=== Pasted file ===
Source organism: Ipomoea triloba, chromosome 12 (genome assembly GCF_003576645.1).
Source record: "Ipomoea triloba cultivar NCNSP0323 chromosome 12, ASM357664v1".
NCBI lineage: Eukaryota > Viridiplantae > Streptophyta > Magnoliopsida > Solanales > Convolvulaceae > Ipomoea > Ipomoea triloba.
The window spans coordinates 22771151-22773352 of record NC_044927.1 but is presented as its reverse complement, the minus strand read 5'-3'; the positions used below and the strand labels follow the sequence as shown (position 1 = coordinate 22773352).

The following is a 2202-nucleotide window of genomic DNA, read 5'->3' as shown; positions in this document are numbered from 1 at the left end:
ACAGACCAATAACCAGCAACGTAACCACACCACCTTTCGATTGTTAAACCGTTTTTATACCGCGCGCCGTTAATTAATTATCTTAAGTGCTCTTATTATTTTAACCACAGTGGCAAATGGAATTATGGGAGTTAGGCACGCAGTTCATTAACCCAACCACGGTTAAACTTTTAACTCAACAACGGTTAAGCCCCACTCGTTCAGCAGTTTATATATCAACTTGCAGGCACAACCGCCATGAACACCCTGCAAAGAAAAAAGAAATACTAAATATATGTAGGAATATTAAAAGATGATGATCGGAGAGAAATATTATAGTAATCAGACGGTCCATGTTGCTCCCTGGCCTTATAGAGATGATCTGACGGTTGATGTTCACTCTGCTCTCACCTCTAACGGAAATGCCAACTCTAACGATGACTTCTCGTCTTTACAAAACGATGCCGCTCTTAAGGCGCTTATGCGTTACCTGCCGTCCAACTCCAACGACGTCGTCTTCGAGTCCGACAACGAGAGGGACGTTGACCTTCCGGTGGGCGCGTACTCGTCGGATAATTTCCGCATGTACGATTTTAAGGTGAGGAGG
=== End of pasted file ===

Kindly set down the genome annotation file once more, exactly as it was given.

Source organism: Ipomoea triloba, chromosome 12 (genome assembly GCF_003576645.1).
Source record: "Ipomoea triloba cultivar NCNSP0323 chromosome 12, ASM357664v1".
NCBI lineage: Eukaryota > Viridiplantae > Streptophyta > Magnoliopsida > Solanales > Convolvulaceae > Ipomoea > Ipomoea triloba.
The window spans coordinates 22771151-22773352 of record NC_044927.1 but is presented as its reverse complement, the minus strand read 5'-3'; the positions used below and the strand labels follow the sequence as shown (position 1 = coordinate 22773352).

The following is a 2202-nucleotide window of genomic DNA, read 5'->3' as shown; positions in this document are numbered from 1 at the left end:
ACAGACCAATAACCAGCAACGTAACCACACCACCTTTCGATTGTTAAACCGTTTTTATACCGCGCGCCGTTAATTAATTATCTTAAGTGCTCTTATTATTTTAACCACAGTGGCAAATGGAATTATGGGAGTTAGGCACGCAGTTCATTAACCCAACCACGGTTAAACTTTTAACTCAACAACGGTTAAGCCCCACTCGTTCAGCAGTTTATATATCAACTTGCAGGCACAACCGCCATGAACACCCTGCAAAGAAAAAAGAAATACTAAATATATGTAGGAATATTAAAAGATGATGATCGGAGAGAAATATTATAGTAATCAGACGGTCCATGTTGCTCCCTGGCCTTATAGAGATGATCTGACGGTTGATGTTCACTCTGCTCTCACCTCTAACGGAAATGCCAACTCTAACGATGACTTCTCGTCTTTACAAAACGATGCCGCTCTTAAGGCGCTTATGCGTTACCTGCCGTCCAACTCCAACGACGTCGTCTTCGAGTCCGACAACGAGAGGGACGTTGACCTTCCGGTGGGCGCGTACTCGTCGGATAATTTCCGCATGTACGATTTTAAGGTGAGGAGG